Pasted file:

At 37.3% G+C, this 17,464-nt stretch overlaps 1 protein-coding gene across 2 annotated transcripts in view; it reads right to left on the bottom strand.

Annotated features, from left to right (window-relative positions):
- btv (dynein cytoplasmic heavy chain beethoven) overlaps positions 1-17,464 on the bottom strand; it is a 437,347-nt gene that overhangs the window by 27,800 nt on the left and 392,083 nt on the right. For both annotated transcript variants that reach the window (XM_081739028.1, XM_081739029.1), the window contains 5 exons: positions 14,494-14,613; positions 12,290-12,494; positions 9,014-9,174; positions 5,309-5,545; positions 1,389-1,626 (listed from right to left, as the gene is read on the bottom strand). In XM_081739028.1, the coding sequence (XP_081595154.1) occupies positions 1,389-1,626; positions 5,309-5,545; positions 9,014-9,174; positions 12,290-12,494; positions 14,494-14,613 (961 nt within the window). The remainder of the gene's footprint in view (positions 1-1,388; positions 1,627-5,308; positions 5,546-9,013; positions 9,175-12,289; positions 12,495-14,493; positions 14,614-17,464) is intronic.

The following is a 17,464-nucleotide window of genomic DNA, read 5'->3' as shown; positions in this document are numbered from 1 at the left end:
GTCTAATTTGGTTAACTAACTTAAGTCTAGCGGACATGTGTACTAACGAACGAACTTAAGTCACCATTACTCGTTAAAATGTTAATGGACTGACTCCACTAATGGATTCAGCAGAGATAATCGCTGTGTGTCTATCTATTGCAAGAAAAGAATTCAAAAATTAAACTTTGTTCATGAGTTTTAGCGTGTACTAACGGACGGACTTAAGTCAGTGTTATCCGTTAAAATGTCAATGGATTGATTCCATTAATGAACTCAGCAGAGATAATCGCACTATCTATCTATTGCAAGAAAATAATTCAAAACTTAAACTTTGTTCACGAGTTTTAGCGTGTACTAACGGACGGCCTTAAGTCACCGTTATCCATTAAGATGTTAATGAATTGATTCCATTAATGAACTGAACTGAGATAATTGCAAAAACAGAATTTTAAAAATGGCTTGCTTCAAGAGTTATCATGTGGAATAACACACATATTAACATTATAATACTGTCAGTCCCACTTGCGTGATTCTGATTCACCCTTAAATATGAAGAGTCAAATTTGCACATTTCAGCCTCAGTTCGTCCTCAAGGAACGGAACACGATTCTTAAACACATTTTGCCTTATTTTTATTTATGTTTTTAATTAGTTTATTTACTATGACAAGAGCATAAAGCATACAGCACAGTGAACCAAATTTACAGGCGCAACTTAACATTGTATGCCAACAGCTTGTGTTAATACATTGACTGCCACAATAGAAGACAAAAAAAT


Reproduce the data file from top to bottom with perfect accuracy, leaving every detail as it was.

At 37.3% G+C, this 17,464-nt stretch overlaps 1 protein-coding gene across 2 annotated transcripts in view; it reads right to left on the bottom strand.

Annotated features, from left to right (window-relative positions):
- btv (dynein cytoplasmic heavy chain beethoven) overlaps positions 1-17,464 on the bottom strand; it is a 437,347-nt gene that overhangs the window by 27,800 nt on the left and 392,083 nt on the right. For both annotated transcript variants that reach the window (XM_081739028.1, XM_081739029.1), the window contains 5 exons: positions 14,494-14,613; positions 12,290-12,494; positions 9,014-9,174; positions 5,309-5,545; positions 1,389-1,626 (listed from right to left, as the gene is read on the bottom strand). In XM_081739028.1, the coding sequence (XP_081595154.1) occupies positions 1,389-1,626; positions 5,309-5,545; positions 9,014-9,174; positions 12,290-12,494; positions 14,494-14,613 (961 nt within the window). The remainder of the gene's footprint in view (positions 1-1,388; positions 1,627-5,308; positions 5,546-9,013; positions 9,175-12,289; positions 12,495-14,493; positions 14,614-17,464) is intronic.

The following is a 17,464-nucleotide window of genomic DNA, read 5'->3' as shown; positions in this document are numbered from 1 at the left end:
GTCTAATTTGGTTAACTAACTTAAGTCTAGCGGACATGTGTACTAACGAACGAACTTAAGTCACCATTACTCGTTAAAATGTTAATGGACTGACTCCACTAATGGATTCAGCAGAGATAATCGCTGTGTGTCTATCTATTGCAAGAAAAGAATTCAAAAATTAAACTTTGTTCATGAGTTTTAGCGTGTACTAACGGACGGACTTAAGTCAGTGTTATCCGTTAAAATGTCAATGGATTGATTCCATTAATGAACTCAGCAGAGATAATCGCACTATCTATCTATTGCAAGAAAATAATTCAAAACTTAAACTTTGTTCACGAGTTTTAGCGTGTACTAACGGACGGCCTTAAGTCACCGTTATCCATTAAGATGTTAATGAATTGATTCCATTAATGAACTGAACTGAGATAATTGCAAAAACAGAATTTTAAAAATGGCTTGCTTCAAGAGTTATCATGTGGAATAACACACATATTAACATTATAATACTGTCAGTCCCACTTGCGTGATTCTGATTCACCCTTAAATATGAAGAGTCAAATTTGCACATTTCAGCCTCAGTTCGTCCTCAAGGAACGGAACACGATTCTTAAACACATTTTGCCTTATTTTTATTTATGTTTTTAATTAGTTTATTTACTATGACAAGAGCATAAAGCATACAGCACAGTGAACCAAATTTACAGGCGCAACTTAACATTGTATGCCAACAGCTTGTGTTAATACATTGACTGCCACAATAGAAGACAAAAAAAT